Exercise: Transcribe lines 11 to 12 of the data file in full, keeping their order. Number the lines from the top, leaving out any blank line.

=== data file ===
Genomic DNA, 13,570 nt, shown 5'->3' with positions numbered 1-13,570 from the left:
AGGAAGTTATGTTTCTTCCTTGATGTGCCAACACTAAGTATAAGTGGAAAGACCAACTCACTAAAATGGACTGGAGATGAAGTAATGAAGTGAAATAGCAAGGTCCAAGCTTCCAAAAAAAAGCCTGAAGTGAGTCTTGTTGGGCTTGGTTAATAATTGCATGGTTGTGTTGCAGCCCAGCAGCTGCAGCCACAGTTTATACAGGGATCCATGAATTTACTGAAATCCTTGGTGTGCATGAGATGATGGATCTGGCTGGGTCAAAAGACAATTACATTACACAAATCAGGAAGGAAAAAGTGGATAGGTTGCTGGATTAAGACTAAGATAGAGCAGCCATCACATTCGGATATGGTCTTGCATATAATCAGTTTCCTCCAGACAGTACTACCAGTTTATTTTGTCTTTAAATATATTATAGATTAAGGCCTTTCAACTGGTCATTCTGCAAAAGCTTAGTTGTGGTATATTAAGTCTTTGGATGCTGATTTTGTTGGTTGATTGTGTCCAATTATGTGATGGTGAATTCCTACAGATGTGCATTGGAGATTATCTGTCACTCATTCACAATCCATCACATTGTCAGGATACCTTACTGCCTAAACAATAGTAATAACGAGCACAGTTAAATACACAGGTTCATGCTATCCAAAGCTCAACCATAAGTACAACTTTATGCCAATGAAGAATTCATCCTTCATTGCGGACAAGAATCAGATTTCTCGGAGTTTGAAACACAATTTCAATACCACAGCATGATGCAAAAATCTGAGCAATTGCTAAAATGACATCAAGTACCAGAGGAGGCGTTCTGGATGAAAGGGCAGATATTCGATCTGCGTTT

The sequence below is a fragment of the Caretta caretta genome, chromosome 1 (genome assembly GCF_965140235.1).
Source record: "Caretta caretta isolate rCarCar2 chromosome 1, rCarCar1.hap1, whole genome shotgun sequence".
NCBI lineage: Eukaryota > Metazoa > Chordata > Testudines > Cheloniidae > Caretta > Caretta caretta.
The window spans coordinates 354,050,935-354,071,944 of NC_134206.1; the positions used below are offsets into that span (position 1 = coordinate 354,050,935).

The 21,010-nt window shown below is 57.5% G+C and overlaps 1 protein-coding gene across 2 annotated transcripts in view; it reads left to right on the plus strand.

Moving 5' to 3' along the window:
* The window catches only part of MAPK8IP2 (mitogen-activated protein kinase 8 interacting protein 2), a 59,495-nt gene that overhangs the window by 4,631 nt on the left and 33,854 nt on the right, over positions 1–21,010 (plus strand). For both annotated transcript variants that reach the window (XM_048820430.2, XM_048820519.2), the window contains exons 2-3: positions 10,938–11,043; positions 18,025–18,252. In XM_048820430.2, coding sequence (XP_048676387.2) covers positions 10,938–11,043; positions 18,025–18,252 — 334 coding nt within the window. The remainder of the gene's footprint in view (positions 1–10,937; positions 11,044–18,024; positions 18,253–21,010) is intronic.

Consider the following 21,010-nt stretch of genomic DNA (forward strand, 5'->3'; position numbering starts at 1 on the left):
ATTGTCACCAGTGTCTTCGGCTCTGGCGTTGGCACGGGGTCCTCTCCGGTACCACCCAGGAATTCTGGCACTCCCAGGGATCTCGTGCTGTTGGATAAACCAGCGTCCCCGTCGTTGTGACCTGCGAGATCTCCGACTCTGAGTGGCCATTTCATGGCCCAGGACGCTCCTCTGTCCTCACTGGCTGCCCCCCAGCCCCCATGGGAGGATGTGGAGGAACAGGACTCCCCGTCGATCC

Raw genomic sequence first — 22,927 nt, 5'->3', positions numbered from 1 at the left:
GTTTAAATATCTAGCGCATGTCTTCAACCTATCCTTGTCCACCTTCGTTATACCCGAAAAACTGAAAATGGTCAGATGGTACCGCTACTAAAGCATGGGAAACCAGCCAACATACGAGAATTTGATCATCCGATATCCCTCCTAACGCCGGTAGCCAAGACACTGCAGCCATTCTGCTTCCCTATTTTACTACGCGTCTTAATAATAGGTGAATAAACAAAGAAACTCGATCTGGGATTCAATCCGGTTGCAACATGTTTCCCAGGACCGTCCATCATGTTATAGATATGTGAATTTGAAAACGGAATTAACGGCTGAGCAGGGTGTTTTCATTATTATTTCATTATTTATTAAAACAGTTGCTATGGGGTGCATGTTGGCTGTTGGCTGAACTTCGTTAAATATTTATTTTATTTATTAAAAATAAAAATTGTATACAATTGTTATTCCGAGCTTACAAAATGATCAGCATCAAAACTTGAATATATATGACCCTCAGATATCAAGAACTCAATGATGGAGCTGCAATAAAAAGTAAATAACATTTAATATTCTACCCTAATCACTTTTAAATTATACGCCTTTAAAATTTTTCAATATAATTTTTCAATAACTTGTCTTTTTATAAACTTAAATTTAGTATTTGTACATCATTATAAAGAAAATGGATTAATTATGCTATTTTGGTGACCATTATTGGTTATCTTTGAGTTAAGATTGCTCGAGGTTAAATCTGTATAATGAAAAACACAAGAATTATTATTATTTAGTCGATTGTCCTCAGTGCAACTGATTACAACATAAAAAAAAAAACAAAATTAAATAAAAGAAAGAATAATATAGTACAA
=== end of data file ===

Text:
ATTGTCACCAGTGTCTTCGGCTCTGGCGTTGGCACGGGGTCCTCTCCGGTACCACCCAGGAATTCTGGCACTCCCAGGGATCTCGTGCTGTTGGATAAACCAGCGTCCCCGTCGTTGTGACCTGCGAGATCTCCGACTCTGAGTGGCCATTTCATGGCCCAGGACGCTCCTCTGTCCTCACTGGCTGCCCCCCAGCCCCCATGGGAGGATGTGGAGGAACAGGACTCCCCGTCGATCC

Raw genomic sequence first — 22,927 nt, 5'->3', positions numbered from 1 at the left: